OMA Insurance has partnered with Common Wealth, the administration and technology partner for the award-winning Advantages Retirement Plan™, to bring you The Financial Checkup, which features top financial questions and retirement stories from your fellow physicians.
Dr. Paul Healey: You don't care about what the stock market is going to do a week, a month, or even a year from now; you only care what it's going to be like 20 or 30 years from now, when you're getting ready to retire.
Speaker 2: Welcome to The Financial Checkup, a podcast series devoted to improving the financial health and retirement readiness of physicians and their spouses, or common law partners. This series is brought to you by the award-winning Advantages Retirement Plan from OMA Insurance.
Jonathan Weisstub: I'm Jonathan Weisstub.
Alex Mazer: And I'm Alex Mazer.
Jonathan Weisstub: We're the co-founders of Common Wealth, a mission-driven business that works with associations, unions, and employers to provide collective retirement plans, including the Advantages Retirement Plan for Ontario physicians.
Dr. Paul Healey: My name is Dr. Paul Healey and I'm an emergency physician, co-founder of the Physician Financial Independence online community with my wife, Dr. Jane Healey. I'm also a member of the investment committee for the Advantages Retirement Plan.
Alex Mazer: This series is for educational purposes, and should not be considered investment, tax, financial, or other professional advice.
Speaker 2: The views or opinions expressed by the presenters are solely their own, and do not necessarily represent the views or opinions of the OMA, OMA Insurance, or the Advantages Retirement Plan.
Alex Mazer: One thing we haven't talked about yet is investment mistakes that people make, and I think this is particularly topical during COVID and periods of market volatility like this. What would you say are the most common investment mistakes you've seen physicians make?
Dr. Paul Healey: Oh boy, we could do a whole hour on this. I think as far as investment mistakes, the first thing that physicians don't do, is they don't do buy-and-hold. This is the whole idea that you buy your investments, and then you don't touch them for two or three decades. Your investments don't constantly need to be sold and rebought. You shouldn't be chasing individual stocks: Tesla and marijuana stocks, and I've heard it all before. I don't think that those are things that really will benefit you in the long term. So I think that not buying-and-holding, doing active management, buying individual stocks, it's a very high-risk thing to do. And it's a hard thing, as you pointed out earlier, to do well when there are entire firms who are sitting in front of computers, who are essentially the party that you have to beat. So I see that as a big issue.
The other mistake that physicians make is just simply not being aware of the fees that they're paying. I've run into lots of physicians who are 20, 25 years into their career who had no idea what they were paying in fees, and that has cost them hundreds of thousands of dollars, so fees are a big one. Failure to buy-and-hold, failure to be aware of fees; those are, by far, the two biggest things.
The third problem that comes up a lot is the purchase of whole life insurance. And again, this is another big topic, so I'll just go through it briefly. It's a very involved topic, but what I see a lot of, unfortunately, are a lot of young physicians who end up going with a financial firm or financial advisor who very quickly turns the conversation from investing and financial planning, to the idea that they should be purchasing a whole life insurance policy. A whole life insurance policy is a life insurance policy that, as it says, covers you for your whole life. It pays out sort of when you die, as opposed to a term life insurance policy, where you buy it for a period of years, and if you die during that period, the insurance policy pays you money. If you don't die during that period, well, you've paid them their premiums and you go your separate ways.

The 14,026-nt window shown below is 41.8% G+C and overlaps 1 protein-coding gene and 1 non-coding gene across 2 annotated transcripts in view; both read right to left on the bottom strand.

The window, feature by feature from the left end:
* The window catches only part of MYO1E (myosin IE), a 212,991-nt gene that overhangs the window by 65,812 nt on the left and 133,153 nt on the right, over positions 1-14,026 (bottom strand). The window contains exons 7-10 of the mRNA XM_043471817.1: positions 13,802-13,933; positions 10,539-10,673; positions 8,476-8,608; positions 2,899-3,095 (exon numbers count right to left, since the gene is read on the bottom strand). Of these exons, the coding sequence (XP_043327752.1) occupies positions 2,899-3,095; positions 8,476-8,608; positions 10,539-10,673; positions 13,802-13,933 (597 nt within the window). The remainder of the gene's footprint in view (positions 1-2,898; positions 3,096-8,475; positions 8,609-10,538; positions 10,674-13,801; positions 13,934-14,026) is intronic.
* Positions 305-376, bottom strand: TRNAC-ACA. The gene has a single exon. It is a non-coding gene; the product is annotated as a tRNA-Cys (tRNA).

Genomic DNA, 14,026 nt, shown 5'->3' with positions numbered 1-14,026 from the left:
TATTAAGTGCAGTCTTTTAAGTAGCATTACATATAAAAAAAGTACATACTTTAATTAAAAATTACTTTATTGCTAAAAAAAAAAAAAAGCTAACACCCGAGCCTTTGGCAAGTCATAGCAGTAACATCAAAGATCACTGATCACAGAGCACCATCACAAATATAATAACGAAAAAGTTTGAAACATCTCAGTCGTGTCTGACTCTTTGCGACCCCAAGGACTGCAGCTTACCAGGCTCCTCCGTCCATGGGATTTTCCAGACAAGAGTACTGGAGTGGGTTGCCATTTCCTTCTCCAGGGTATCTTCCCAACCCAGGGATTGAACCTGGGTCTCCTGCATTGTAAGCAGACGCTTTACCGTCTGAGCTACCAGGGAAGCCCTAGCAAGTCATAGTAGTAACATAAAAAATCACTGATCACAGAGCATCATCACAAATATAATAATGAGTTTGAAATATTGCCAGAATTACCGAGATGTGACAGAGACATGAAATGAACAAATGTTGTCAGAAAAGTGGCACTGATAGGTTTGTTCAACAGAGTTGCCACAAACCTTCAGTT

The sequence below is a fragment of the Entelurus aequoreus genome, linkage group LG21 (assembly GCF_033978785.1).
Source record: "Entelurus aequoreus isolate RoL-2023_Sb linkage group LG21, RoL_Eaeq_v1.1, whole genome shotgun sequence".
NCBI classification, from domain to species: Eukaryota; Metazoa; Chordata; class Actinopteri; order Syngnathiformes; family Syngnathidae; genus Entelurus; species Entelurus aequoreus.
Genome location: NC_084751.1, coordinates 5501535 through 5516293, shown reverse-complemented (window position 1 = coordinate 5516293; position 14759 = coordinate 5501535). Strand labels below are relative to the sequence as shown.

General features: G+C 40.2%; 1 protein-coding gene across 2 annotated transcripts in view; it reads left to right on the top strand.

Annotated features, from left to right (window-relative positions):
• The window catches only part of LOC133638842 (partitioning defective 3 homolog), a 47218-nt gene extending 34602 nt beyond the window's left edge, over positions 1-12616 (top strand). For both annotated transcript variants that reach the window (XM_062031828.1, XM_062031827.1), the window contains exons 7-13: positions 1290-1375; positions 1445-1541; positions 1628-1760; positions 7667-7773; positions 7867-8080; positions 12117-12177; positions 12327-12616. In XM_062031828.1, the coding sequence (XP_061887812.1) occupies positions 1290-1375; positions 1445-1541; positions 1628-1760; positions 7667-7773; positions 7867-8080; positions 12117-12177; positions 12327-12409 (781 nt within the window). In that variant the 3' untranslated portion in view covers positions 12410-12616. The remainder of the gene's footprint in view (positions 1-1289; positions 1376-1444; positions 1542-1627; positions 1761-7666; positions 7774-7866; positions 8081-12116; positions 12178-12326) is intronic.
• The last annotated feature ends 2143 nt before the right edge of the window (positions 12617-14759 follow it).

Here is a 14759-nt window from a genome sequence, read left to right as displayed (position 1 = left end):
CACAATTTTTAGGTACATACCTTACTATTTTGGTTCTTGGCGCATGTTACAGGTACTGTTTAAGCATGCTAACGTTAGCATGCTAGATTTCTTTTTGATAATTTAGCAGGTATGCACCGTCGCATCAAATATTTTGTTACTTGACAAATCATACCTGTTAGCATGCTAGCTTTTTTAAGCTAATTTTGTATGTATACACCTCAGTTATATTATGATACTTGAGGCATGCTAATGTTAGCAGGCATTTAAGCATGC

Whole life is being touted by the financial industry as a great way to defer tax, that it's a great investment, and unfortunately, it's not a great investment, it's a very poor investment. If you want to invest, invest; if you want to buy insurance, buy insurance; but I don't necessarily think you need to combine the two. Whole life insurance policies are generally fairly expensive, they require you to put a significant amount into premiums, and you commit to doing that for a very long period of time. And the unfortunate part is that most people who buy these whole life insurance policies don't end up keeping them for their whole life, so they never get the benefit. In fact, 80% of people who buy them allow the policy to lapse, and when that happens, you lose tens of thousands of dollars.
So if a financial advisor is selling you a whole life insurance policy, I see that as a big red flag. Certainly if you're a younger person, you don't need a whole life insurance policy. Whole life does have some benefits if you are an older physician, you're high net worth and you are looking to do estate planning, but they are not an investment vehicle. So whole life insurance is probably the third-biggest mistake that I see them making.
Alex Mazer: And if you have a period of market volatility, like the one we've just been through and may go through over the next period of time, what's the problem with physicians trying to effectively time the market? Say, taking their money out when the market appears to be plummeting, and putting their money back in when the market appears to be going back up.